Cities Take Steps to Protect Immigrant Communities
Oct 30, 2015
Certain politicians are intent on categorizing all undocumented immigrants as “rapists and criminals” that need to be kept out of the United States with giant walls on the southern border. This rhetoric creates fear, perpetuates racism, and is dehumanizing. The term immigrant has historically been used in our legal system to categorize people who migrated here from other countries and that has often been translated into “less-than” in our society. Thankfully, some cities in the U.S. are embracing policies that do not tip-off Immigration Customs Enforcement (ICE) about those who are undocumented. These municipalities have colloquially come to be known as “sanctuary cities” and are important to uplift, for they promote safer communities where trust exists between local law enforcement and community members.
There are many benefits sanctuary cities provide to all residents of the U.S. The obvious positive for people who are immigrants is that local authorities are not actively reporting their immigration status, which could lead to deportation back to their country of origin, if undocumented. This results in people, often undocumented parents and U.S. citizen children, being separated from family, friends, and communities. Individuals and families categorized as immigrants or refugees are often forced to return to dreadful violence or extreme poverty that prompted their migration to the U.S. in the first place. This practice is a violation of human rights and ongoing abuses are deeply feared by immigrant justice advocates across the U.S. as it leads to unsafety in our communities. People who are immigrants are less likely to trust local authorities and report crime or domestic violence if the threat of a deportation looms over them. This is not good for anyone in society.
Our hearts must be broken open to the anguish individuals and families are experiencing because of current immigration laws. This video from the 2015 Nuns on the Bus campaign shows the struggle families go through when members are deported. If this family was under sanctuary city protection, their story would not have been filled with such deep pain.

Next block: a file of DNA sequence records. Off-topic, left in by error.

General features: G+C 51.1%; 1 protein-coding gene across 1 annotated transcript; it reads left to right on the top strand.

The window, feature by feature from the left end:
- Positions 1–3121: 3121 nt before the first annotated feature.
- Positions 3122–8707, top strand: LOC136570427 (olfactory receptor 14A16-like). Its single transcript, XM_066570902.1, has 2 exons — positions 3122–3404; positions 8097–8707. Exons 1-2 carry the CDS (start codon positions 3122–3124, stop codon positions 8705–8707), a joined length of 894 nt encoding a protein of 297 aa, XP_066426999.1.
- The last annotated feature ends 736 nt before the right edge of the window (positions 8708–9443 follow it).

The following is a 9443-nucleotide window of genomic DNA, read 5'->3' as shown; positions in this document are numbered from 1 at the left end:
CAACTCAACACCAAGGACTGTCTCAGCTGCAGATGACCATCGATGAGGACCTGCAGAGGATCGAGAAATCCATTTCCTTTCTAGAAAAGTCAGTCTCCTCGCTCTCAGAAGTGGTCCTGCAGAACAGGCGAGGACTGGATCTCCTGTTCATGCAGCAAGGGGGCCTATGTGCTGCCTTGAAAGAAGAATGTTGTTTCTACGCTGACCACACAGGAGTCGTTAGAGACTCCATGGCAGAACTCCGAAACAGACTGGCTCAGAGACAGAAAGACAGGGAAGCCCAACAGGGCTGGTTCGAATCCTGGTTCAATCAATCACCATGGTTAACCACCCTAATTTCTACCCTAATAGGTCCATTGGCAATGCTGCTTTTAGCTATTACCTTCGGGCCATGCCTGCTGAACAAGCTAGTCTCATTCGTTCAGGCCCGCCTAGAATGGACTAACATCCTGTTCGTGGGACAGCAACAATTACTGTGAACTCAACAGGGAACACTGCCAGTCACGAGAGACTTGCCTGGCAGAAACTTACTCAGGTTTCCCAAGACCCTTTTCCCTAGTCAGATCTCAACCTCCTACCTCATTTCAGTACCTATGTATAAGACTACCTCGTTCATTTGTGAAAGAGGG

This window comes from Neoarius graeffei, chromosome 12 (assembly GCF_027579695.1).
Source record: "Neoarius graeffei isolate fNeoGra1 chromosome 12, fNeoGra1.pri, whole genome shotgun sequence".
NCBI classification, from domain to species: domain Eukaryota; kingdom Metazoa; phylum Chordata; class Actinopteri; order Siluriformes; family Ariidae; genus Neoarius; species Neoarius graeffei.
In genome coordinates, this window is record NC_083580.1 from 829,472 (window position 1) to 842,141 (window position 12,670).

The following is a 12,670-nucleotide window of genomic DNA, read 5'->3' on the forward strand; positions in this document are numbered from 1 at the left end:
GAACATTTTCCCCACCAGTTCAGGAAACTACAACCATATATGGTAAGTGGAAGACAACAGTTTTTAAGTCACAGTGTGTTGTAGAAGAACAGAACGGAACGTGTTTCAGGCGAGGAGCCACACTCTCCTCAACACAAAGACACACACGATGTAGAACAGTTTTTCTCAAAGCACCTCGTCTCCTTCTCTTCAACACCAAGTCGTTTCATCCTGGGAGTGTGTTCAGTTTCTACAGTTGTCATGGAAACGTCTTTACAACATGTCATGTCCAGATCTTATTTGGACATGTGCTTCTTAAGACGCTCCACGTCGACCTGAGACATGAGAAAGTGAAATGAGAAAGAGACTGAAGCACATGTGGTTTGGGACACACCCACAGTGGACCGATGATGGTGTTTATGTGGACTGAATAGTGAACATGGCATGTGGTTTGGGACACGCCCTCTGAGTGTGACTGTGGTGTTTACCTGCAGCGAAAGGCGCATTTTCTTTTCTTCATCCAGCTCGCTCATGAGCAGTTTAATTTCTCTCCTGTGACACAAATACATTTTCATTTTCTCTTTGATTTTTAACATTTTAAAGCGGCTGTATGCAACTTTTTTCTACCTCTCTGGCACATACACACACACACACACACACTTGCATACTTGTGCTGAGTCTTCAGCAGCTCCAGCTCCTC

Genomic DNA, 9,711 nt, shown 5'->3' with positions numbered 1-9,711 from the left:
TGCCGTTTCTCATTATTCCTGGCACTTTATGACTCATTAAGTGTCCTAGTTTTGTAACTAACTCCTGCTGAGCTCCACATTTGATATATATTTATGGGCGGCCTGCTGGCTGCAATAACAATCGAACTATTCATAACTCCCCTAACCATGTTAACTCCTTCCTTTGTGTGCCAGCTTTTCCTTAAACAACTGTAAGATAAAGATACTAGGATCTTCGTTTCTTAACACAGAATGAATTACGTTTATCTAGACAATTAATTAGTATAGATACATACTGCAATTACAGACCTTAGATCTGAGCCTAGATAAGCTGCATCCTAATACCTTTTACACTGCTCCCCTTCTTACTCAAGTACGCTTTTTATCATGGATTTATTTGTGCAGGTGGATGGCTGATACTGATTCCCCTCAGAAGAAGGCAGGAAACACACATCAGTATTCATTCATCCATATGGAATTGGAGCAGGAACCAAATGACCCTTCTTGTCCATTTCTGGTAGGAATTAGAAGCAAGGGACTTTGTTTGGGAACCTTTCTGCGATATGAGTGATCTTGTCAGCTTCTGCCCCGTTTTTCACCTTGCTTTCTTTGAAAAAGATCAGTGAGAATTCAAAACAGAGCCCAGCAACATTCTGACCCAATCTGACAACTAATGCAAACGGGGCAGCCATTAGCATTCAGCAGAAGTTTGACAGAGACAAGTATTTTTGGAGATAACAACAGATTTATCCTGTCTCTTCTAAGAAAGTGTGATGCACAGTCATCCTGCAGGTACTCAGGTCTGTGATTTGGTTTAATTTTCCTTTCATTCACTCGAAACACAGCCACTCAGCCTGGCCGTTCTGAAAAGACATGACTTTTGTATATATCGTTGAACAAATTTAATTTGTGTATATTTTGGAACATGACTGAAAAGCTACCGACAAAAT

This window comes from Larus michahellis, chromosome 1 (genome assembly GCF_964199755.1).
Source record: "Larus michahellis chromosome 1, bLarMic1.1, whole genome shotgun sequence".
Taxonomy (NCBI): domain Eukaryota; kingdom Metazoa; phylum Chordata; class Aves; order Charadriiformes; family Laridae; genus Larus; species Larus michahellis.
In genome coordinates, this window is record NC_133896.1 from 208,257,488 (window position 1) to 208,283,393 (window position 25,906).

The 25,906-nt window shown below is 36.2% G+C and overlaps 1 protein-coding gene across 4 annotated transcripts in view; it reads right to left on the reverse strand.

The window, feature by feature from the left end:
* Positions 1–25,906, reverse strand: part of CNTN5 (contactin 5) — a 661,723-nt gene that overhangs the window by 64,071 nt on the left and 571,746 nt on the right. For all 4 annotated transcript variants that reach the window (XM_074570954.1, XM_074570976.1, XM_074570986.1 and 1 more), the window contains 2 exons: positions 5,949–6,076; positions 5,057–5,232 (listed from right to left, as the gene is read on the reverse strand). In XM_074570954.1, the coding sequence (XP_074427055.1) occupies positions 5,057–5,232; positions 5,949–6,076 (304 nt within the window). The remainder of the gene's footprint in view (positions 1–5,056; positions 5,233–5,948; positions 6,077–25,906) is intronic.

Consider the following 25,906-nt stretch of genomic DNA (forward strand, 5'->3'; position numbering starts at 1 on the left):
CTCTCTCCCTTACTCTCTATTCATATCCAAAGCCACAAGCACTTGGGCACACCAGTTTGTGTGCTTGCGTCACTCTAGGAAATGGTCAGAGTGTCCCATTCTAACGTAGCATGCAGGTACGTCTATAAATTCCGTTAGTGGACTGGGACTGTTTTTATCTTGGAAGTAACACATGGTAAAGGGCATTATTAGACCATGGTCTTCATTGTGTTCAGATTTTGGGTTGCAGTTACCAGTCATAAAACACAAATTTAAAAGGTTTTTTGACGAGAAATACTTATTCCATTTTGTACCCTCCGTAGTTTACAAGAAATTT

Last week, the Senate voted down S. 2146 that would punish the local governments that choose to exercise their discretion by not asking about an individual’s immigration status. We are grateful for this win. However, this is not the end of threats to sanctuary cities. The bill was labeled the “Donald Trump Act” after Trump’s proclivity to blaming immigrants for the problems of the nation. As long as anti-immigrant sentiment similar to Trump’s exists in Congress, there will be attempts to punish cities for acknowledging the humanity of people who are undocumented.
Individuals and families who are immigrants are already dealing with blatant racism and discrimination, and we must not encourage further discrimination by attacking sanctuary cities. As Pope Francis said while he was in the United States in September “”We, the people of this continent, are not fearful of foreigners, because most of us once were foreigners.” Eleven million people would not be undocumented in this country if we would pass comprehensive immigration reform that outlines a pathway to citizenship. We could also be doing more to invest in finding solutions to end the violence and poverty rampant in the countries of origin. Most of the money currently spent trying to resolve this humanitarian issue is being allocated toward the militarization of our borders where refugees are being turned away and back to the danger they are fleeing from. We need to support these individuals and families who are only trying to survive.